Loves Austin; here to stay forever

ice.jpgNarcissus “Ice Follies” appears without fail for Valentine’s Day every year, year after year, and is ideal for the easy-care person who puts something into the ground and wants to forget about it forever.

Ice Follies have sturdy stems that keep them from toppling in the wind and the rain. The cups begin as a sharp, strong yellow and then gradually become lighter and creamier as the days go on. The image is scanned from one of the flowers picked early yesterday so that some cheapskate suitor wouldn’t steal it to present to his or her Valentine. It has been open for a while so it’s paler than it was when it first opened.

In the fall, Ice Follies is one of the varieties that’s always available, locally as well as from mail-order sources. As with every type of bulb, the larger ones cost more, but they all produce and make a great show in the yard or indoors as cut flowers. Expect more than one flower from each bulb. Just let the leaves die back and disappear naturally if you want a return of flowers in the spring. This is the time to see them all over Austin and to begin thinking about where you’d like to plant them in the fall in order to enjoy them next year. And the year after that. And the one after that, pretty much in perpetuity.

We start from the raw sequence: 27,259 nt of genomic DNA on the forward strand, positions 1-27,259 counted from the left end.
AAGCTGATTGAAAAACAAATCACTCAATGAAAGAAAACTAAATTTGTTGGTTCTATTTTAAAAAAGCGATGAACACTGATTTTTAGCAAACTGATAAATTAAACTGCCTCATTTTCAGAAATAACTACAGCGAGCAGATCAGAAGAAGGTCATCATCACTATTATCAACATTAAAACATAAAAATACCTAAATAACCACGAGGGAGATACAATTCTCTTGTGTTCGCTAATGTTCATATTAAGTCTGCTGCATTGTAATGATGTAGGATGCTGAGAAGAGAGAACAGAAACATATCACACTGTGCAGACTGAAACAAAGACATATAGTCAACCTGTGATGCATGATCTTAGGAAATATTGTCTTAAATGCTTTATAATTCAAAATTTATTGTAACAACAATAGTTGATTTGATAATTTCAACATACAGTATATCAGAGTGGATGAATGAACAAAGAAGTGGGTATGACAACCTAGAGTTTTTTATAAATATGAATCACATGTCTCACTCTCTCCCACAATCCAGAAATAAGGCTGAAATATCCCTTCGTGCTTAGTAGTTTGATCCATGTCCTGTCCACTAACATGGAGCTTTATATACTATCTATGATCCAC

Here, they’re mostly scattered in the grass. If they’re not put there intentionally, the squirrels may do it for you. They may dig them up but they will not eat them. The leaves die back before it’s time to do any mowing.

1 Comment so far

  1. M Sinclair Stevens (unregistered) on February 15th, 2006 @ 3:18 pm

    Mine are really late this year–they haven’t even started sending up stalks yet, so I don’t expect flowers for another couple of weeks. In my garden, I’ve only had ‘Ice Follies’ blooming on Valentine’s about half the years I’ve kept track.

    The flower I associate with Valentine’s Day in Austin is the redbud.



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